Percutaneous pancreas biopsy is a procedure that is in fact quite easy and safe although interventionalists are generally reluctant to do it due to some concerns. There is a risk of hemorrhage in pancreatic biopsy, but the risk of serious bleeding in experienced centers is only about 1%, and in such a case, the bleeding vessel can be closed easily by embolization (blockage of the bleeding vessel in the angio suit) without surgery. Passing of thin biopsy needles through the stomach and small intestine is not usually a problem, but with a meticulous technique, it is usually possible to place the biopsy needle without passing through these organs. As with all needle biopsies, pancreatic biopsy has a risk of seeding the tumor cells through the hole through which the needle passes, but in many studies this risk was found to be only one in ten thousand. In conclusion, percutaneous pancreatic biopsy has a low-risk and high-accuracy (over 90%) and should be the first line biopsy technique for suspicious pancreatic masses.
How is it done?
Pancreas biopsy can be performed under ultrasound or CT guidance. After the skin entry site is numbed with local anesthesia, a needle is advanced into the pancreatic mass. Care should be taken not to pass through the vessels around the pancreas, the large intestine, stomach and small intestine. For this, it is important that these structures are well visualized on CT and ultrasound. In experienced hands, pancreatic biopsy is a safe and painless procedure that can be completed in about 10 minutes.
Pancreatic biopsy can be also done with endoscopic ultrasound (EUS). However, the accuracy of this method is lower than percutaneous biopsy, and since only cells are aspirated (not tissue samples), further pathologic studies such as immunhistochemistry and genetic test can not be performed. In contrast, since percutaneous biopsy obtains original tissue samples, both the diagnostic accuracy is higher and further tests can be performed which may help determine the type of cancer, and best possible treatment option.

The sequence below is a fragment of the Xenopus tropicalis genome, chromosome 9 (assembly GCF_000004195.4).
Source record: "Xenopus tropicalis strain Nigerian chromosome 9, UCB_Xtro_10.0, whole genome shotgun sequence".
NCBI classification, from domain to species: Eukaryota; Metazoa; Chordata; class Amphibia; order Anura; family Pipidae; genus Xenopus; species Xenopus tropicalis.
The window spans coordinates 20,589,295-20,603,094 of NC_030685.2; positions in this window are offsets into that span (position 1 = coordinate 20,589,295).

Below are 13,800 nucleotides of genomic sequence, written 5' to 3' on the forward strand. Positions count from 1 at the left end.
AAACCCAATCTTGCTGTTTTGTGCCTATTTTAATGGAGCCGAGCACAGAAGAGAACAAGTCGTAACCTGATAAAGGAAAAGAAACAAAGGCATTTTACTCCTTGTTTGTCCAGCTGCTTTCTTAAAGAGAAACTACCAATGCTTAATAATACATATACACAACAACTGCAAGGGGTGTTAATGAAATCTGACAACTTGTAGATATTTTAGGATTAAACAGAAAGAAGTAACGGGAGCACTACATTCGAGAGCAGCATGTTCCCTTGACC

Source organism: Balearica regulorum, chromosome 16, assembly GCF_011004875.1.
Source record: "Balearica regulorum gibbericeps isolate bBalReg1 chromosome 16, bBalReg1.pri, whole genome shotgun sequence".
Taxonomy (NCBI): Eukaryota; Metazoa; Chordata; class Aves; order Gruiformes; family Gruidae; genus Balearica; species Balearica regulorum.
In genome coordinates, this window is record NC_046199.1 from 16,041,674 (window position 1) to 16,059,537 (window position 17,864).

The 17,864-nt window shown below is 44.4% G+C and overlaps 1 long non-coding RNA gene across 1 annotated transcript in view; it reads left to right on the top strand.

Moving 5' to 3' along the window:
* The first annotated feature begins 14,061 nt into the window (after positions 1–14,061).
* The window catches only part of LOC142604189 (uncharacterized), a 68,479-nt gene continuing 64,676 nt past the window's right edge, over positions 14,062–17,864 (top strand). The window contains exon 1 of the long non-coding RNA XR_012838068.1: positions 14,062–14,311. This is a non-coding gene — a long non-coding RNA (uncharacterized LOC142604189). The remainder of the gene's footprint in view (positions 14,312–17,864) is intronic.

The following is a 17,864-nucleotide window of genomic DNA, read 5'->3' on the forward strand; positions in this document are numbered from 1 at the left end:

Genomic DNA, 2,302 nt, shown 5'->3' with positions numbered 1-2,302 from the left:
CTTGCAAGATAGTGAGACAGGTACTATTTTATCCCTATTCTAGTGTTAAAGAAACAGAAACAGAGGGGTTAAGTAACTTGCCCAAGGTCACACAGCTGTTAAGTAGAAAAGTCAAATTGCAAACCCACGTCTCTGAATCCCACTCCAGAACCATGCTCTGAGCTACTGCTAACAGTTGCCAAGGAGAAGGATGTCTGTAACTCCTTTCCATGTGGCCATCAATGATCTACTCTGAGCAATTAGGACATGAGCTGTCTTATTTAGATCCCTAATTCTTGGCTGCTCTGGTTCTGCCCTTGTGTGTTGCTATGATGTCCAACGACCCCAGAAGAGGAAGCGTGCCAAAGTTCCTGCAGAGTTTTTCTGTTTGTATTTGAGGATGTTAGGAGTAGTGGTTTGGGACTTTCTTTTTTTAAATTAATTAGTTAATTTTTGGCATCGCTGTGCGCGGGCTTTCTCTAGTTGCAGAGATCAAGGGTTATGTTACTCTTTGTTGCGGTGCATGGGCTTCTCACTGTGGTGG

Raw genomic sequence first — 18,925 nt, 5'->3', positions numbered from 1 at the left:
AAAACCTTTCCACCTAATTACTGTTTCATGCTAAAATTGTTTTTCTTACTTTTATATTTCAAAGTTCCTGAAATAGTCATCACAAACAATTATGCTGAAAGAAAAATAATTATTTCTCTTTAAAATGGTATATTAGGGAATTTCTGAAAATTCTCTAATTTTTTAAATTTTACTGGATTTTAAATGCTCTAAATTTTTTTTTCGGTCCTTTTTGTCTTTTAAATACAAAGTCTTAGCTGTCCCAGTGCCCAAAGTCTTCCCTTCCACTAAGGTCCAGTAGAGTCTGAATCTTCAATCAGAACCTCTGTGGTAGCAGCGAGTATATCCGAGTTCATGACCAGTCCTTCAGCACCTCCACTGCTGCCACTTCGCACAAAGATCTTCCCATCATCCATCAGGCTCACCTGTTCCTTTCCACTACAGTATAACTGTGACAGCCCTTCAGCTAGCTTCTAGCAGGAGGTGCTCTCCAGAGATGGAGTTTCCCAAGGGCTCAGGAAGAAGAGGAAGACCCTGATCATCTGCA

In some centers, pancreatic biopsy is done via surgical operation. This situation is explained to the patient that both biopsy and surgery will be performed in one time. However, pancreatic surgery is a severe operation with a risk of death and serious complications. If a patient with a suspicious mass in the pancreas has undergone surgery biopsy and the result is benign, the patient will have been unnecessarily operated. Even if the mass is cancer, 85% of the patients will not have any benefit from the surgery, but will have to face the risks and problems of the surgery. Therefore, surgical biopsy in pancreatic masses should only be performed as a last resort if needle biopsy cannot be performed or is unsuccessful.
Video information: "Tomography-guided pancreatic biopsy"
Interventional oncology in cancer management
Prof Saim Yilmaz, MD